are mass atrocities modern?

As an idea, modernity is as uncertain as it is widespread. Modernity has come to mean a particular time, a particular space, and a particular way of thinking about the human ecosystem. It’s the most self-referential of our contemporary myths–our thinkers become moderns because they invent themselves as such, and not because their intellectual moment is unique in itself. In identity and in output, each player in the game of ideas grapples with the modern hand they’re dealt. Their modern ideologies, their buildings and streets, their organizations and societies–each facet creates modernity, and is created by it.

Where modernity creates, it also destroys. Modern ideologies strike humanity from their histories, left and right. In Marshall Berman’s words:

“[Modernity] is a terrible and tragic convergence, sealed with victims’ blood, undergirded with their bones, which come in the same forms and colors everywhere. The process of development that the creative spirits of the nineteenth century conceived as a great human adventure has become in our own era a life-and-death necessity for every nation and every social system in the world. As a result, development authorities everywhere have accumulated powers that are enormous, uncrontrolled and all too often lethal.”

Berman’s modern city is the highest form of creative destruction. The skyscraper, that towering fixture of urban growth, leaves a local neighborhood in its wake; the subway line, a scrappy artisan. “It was necessary,” suggests the modern, as a developer razes one village, and then the next. Modernity justifies its creation in retrospect–a weak justification, indeed. In modernity’s ecosystem, human progress exists for some, and perhaps for all, but always at another’s expense. An expropriated day-laborer will nourish a modern factory as the illicit market feeds its formal economy. Modernity’s lucrative underbelly sustains it, and navigates its unseen shadows.

We contest a mass atrocity’s modernity in its contemporary politics and in its memory. Germany’s “dark” democracy remains the gold standard–a murderous institution that invented itself as modern, and which perpetrated its modernity in the deadliest ways. Kenya and Rwanda, among others, have become Germany’s inglorious opposition, their events defined as much by the barbarism of mass murder as the simplicity of their organization. But we mistake a bureaucracy’s form for its politics. We associate technologies as a child builds blocks–the crematoria are complex in a way the machetes could never be. Of course, the architecture of the Holocaust is no less barbaric than Hutu Power’s roving militias, and its violence no more sophisticated than Kenya’s ethnic politics. These modern hallmarks are fictive, but only for a moment–a fleeting reality links the small political fissure between what we know, and what we remember.

In 1939, E.B. White visited the “world of tomorrow“–the World’s Fair, in Queens, New York. Our contemporary World’s Fair is an homage to forgotten innovation–in Men in Black, the fairgrounds are a hub for extraterrestrial transport; in Iron Man 2, Tony Stark heralds a superheroic future at a revived exhibition. For White, writing months before Poland’s collapse, the fairgrounds displayed a modernity at once terrible and sublime. As the essay closes, White describes an automaton, oddly aroused:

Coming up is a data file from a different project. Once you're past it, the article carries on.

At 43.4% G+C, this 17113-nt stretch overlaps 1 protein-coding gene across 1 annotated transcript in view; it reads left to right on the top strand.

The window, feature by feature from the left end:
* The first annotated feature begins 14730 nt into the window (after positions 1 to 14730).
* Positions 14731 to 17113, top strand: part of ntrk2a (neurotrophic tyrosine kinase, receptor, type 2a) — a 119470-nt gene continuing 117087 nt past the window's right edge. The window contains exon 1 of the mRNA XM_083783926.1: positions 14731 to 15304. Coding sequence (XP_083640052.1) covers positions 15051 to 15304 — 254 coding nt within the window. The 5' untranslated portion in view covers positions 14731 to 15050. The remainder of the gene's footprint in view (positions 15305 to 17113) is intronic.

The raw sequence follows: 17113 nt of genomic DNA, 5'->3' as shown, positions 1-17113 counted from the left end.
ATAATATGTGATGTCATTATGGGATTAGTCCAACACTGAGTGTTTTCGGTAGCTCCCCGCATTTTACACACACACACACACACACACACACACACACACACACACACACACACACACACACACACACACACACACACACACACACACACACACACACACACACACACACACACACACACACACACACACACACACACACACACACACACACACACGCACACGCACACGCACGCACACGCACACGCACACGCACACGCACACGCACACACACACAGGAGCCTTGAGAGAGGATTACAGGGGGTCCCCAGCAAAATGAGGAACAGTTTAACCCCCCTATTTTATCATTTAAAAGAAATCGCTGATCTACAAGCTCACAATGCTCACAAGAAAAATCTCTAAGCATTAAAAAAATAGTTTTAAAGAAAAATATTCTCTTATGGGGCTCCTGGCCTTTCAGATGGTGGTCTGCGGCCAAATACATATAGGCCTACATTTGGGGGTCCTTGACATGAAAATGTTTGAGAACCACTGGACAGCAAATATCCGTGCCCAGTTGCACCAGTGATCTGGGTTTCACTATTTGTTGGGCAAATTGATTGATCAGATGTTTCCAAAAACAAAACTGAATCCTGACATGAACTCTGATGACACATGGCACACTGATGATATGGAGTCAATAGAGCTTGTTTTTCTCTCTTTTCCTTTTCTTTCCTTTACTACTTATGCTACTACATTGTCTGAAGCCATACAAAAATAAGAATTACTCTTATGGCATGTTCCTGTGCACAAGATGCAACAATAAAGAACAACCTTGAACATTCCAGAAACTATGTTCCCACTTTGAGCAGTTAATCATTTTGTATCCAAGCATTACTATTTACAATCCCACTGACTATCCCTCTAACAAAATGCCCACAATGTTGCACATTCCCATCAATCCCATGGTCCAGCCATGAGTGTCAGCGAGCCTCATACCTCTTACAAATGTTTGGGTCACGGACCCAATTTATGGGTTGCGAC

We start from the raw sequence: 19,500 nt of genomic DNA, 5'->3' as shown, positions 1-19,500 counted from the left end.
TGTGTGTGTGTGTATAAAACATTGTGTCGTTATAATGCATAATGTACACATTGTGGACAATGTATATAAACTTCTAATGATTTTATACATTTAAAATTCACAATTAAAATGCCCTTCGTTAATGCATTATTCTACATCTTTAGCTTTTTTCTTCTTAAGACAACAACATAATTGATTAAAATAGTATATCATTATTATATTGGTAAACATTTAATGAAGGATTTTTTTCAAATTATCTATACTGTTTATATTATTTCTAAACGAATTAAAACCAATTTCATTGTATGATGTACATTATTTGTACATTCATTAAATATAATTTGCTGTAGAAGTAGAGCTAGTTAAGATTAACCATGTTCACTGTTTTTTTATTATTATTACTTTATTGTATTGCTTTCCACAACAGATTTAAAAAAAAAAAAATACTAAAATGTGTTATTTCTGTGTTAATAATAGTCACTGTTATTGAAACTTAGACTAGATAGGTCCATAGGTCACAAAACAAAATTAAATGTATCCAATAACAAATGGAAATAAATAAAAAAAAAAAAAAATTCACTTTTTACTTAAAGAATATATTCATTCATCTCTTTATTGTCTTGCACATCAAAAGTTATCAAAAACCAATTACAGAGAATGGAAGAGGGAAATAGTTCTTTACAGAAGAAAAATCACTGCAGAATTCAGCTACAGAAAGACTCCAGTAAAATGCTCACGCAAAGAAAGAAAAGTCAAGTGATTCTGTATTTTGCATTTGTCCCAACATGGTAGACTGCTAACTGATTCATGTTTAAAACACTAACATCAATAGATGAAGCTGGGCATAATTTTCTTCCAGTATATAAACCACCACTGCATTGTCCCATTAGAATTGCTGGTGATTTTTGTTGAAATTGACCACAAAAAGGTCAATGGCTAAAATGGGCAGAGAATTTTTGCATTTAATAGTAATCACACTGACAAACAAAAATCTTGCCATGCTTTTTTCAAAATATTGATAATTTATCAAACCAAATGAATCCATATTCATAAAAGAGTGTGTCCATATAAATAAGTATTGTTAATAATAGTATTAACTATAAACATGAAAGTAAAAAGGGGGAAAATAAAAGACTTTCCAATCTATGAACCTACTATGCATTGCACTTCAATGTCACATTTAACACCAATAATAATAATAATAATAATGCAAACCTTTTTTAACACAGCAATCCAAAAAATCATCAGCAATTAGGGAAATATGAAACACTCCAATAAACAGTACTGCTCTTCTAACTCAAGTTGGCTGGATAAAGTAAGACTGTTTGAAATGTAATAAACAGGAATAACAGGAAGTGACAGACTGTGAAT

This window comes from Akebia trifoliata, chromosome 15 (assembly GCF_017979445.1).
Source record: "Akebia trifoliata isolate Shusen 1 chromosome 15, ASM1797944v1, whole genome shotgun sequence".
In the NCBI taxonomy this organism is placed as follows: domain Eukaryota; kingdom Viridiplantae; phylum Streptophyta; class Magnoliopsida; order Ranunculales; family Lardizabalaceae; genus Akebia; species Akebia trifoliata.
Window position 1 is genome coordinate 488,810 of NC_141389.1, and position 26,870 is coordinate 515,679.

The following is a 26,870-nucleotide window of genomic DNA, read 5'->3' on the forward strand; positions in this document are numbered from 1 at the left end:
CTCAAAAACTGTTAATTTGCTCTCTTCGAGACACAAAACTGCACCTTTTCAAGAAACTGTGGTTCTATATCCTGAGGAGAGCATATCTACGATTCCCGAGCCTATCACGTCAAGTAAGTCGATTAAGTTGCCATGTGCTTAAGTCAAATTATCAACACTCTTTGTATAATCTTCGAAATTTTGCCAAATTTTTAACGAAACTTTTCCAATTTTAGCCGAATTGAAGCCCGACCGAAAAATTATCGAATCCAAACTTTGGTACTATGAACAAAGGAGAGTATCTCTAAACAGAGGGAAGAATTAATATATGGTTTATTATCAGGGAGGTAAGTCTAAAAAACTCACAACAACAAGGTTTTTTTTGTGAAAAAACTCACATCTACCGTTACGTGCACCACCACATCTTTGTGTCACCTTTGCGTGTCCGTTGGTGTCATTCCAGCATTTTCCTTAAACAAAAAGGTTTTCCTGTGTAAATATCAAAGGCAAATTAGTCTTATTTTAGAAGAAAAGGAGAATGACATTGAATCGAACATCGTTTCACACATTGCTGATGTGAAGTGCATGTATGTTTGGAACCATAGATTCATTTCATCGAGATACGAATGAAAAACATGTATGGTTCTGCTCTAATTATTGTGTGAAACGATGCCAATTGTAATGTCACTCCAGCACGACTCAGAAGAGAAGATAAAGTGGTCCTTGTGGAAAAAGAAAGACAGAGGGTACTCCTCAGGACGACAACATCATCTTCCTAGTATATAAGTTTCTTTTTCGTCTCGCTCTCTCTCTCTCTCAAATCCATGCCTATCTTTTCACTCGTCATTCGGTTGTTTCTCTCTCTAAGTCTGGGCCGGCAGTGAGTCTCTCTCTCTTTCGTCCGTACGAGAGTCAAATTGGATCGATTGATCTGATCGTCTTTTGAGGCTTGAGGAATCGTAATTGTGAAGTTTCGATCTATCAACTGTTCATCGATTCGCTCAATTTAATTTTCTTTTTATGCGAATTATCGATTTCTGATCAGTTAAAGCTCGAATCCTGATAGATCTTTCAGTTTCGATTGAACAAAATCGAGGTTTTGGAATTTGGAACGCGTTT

“Here was the Fair, all fairs, in pantomime; and here the strange mixed dream that made the Fair: the heroic man, bloodless and perfect and enormous, created in his own image, and in his hand (rubber, aseptic) the literal desire, the warm and living breast.”

The automaton’s control, like the urban planner’s, is both elusive and illusory. The modern creates their object on a terrifying scale, and expects it to do their bidding. The consequence of failure, as Berman writes, is “often lethal” for the act that gives the object meaning. The act evolves, but where-to remains uncertain. The Fair’s inventors create the automaton, an unfeeling entity, to mimic human sexuality–sexuality, as far as we can tell, has survived. Real estate developers create a new high-rise, a living space, to supplant residential homes–some live in better homes; others, in no homes at all.

A mass atrocity’s logic is much the same, though obviously in different–and more tragic–contexts. A modern organization–a state or otherwise–seeks control over its people–over how they go to work, over how they use the Internet, over how and when they dissent and revolt and rebel. The organization rarely achieves that control, even in the most totalitarian societies. When they lose control, the organization has two options for its momentary survival: continued creation, or expanded destruction. The latter is a mass atrocity, which preserves the organization it later destroys on a much greater scale.

3 thoughts on “are mass atrocities modern?

  1. Pingback: Weekend Reading | Backslash Scott Thoughts

  2. To call it ‘modern’ would also ignore the flood of atrocities committed by our ancestors on every single continent, sometimes causing death and destruction easily on par with anything in the 20th/21st century despite their less advanced technology.

    • Right–Ben Kiernan, in his global history of genocide, captures these themes well. But to describe modernity as a chronological marker, and nothing else, simplifies a diverse spectrum of literary themes that shaped pre-Enlightenment politics, such as the “creative destruction” I referenced above. These themes, including violence as a creative process, are not historically unique, as you referenced. But that they were imagined as such defines their modernity.

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